It was a very sunny summer afternoon and myself and three other immigrant friends of mine visited the Linnunlahti beach. On arrival we saw some Finnish guys playing volleyball at the pitch, so we requested to join but they declined. They nicely explained that they were engaging in a sort of competition and so would prefer to play without us. Their response seemed not to have gone down well with us, and the response from one of my colleagues was that they were racist. Although the Finnish guys did not hear that comment, I explained to my friend it was unfair to label such act as racist.

Undeniably racism is a very touchy subject for most people, as issues concerning free speech and Article 19 of the Universal Declaration of Human Rights come into play. Some argue that talking about supporting racial discrimination and prejudice is just words and that free speech should allow such views to be aired without restriction. Others point out that these words can lead to some very dire and serious consequences. Despite the serious consequences about this touchy subject, I am of the opinion that some lessons could be learnt from it.

Prior to my arrival in Joensuu, I heard stories about how it was quite difficult for immigrants like me to live here. Of course it was normal for people who mentioned such stories who were mostly immigrants to exaggerate some of the stories. And so each time I listened I kept asking myself what might have influenced such racist acts. Most of the perpetrators of racist acts are not made to explain reasons for the actions, rather such reasons are left to victims who give all sorts of meanings. Some of the reasons were way overboard but since they are the victims, the feeling is that they have a right to say whatever they want.

I now will turn my attention to a much broader issue which also encompasses racism, and this is discrimination. Several studies about cross cultural issues have pointed to prejudice and stereotypes to be a reason why people of one culture or race discriminate against the other. In the story I mentioned above, one question that cross my mind was that, what interpretation would have been given if all the people were from one race. I am not quite sure if discrimination (racism) will come anywhere near list of possible reasons for such actions. In that regard, I ask whether it is fair to label such act as racist just because there are different skin colours involved. After all, discriminatory acts even exist among different tribes and cultures in Africa, but not much noise is made about it.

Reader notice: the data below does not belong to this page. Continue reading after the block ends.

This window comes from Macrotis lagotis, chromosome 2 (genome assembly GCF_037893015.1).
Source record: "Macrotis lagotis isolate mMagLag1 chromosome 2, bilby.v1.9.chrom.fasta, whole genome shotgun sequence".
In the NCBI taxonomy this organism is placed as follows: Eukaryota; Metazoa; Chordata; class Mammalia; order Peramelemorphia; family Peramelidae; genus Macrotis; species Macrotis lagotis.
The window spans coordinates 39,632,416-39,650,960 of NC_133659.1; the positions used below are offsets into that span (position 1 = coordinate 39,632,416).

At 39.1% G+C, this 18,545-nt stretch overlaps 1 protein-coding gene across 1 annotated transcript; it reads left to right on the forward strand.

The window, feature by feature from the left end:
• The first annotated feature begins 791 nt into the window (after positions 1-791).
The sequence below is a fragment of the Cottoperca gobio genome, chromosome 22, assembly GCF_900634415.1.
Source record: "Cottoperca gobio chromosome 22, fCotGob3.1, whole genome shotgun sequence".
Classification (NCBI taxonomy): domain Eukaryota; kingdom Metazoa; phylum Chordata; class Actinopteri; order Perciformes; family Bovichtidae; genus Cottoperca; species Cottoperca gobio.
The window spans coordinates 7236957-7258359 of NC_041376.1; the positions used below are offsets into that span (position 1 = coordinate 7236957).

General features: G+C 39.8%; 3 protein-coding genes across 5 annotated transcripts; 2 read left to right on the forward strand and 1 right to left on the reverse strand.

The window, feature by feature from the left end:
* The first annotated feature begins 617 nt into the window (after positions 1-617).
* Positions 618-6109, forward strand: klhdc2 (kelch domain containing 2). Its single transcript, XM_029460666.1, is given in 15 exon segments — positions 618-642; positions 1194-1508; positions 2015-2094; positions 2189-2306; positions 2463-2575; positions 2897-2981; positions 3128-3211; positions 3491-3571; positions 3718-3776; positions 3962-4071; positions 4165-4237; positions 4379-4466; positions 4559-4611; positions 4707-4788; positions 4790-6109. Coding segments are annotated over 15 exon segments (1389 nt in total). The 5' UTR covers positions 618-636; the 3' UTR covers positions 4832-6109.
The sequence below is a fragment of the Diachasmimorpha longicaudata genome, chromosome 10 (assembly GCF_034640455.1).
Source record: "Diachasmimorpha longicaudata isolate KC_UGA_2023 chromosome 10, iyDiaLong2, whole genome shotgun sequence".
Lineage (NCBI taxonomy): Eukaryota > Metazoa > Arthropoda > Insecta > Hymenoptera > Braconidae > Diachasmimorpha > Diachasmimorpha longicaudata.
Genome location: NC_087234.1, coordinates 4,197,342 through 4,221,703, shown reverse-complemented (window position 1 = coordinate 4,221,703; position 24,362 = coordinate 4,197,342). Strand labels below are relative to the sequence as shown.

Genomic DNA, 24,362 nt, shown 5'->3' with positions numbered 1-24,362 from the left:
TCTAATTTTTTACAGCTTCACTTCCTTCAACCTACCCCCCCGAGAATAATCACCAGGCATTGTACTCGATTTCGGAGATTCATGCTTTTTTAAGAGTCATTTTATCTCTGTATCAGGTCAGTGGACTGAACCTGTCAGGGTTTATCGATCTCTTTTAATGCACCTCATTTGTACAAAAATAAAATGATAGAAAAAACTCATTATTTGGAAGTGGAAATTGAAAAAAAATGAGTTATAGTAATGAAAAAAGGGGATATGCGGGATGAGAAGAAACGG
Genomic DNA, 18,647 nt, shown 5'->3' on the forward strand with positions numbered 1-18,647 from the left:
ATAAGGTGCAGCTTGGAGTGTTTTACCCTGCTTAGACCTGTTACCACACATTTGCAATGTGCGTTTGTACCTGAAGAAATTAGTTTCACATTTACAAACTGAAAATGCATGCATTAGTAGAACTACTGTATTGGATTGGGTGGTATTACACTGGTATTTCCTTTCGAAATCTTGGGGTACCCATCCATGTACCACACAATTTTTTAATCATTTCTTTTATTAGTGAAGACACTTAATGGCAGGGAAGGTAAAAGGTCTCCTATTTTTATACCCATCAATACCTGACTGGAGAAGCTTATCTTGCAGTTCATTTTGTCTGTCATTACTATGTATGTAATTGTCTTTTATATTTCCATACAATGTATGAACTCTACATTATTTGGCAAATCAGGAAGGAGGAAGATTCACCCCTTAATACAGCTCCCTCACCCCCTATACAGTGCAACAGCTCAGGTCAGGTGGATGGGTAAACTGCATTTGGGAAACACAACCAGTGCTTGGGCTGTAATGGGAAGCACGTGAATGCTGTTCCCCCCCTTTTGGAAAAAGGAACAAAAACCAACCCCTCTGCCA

Each time I engage in discrimination discussions with my fellow immigrants from Africa, I continue to maintain that whatever discriminatory acts that we experience must rather propel us to think about the development of our continent. We can view it as a wakeup call to improve the lots of our brothers and sister back home. I am saying this because the prejudice and stereotypes that influences other to discriminate against us are stories that come out from Africa ad reported by our own people who act as news correspondents for international news agencies. Having spent time to monitor news on majority of the international news networks about Africa, all I hear is mostly the bad and evil stuff. Trust me some of the news are so weird that one may be tempted to ask where our human values are. As I mentioned earlier, not very specific reasons are always known about people who engage in discriminatory acts.

Africa has enough resources to create good developments and better living standards for its citizenry, however what most of the citizens are interested in is travelling abroad to seek greener pastures. For example, since January 2014 over 5000 illegal immigrants have been arrested of the coast of Italy. Many of them loose and continue to lose their lives because of the dream to make it to Europe. I can imagine what stories would be told about Africa if we are able to create better living conditions that compares to the best countries in the world. I can imaging the respect and honour that will be accorded Africans if we do not abandon our continent to seek greener pastures elsewhere but rather go on holidays. So whenever I hear any discussion about discrimination especially against Africans, I should be in a rush to take side and explode in anger, rather it must serve as a reminder to contribute towards improving and developing my dear continent.

By Isaac Adaam

International Business student at the Karelia University of Applied Sciences


This story has been published in Karjalainen newspaper and produced by JoMoni

Isaac Adaam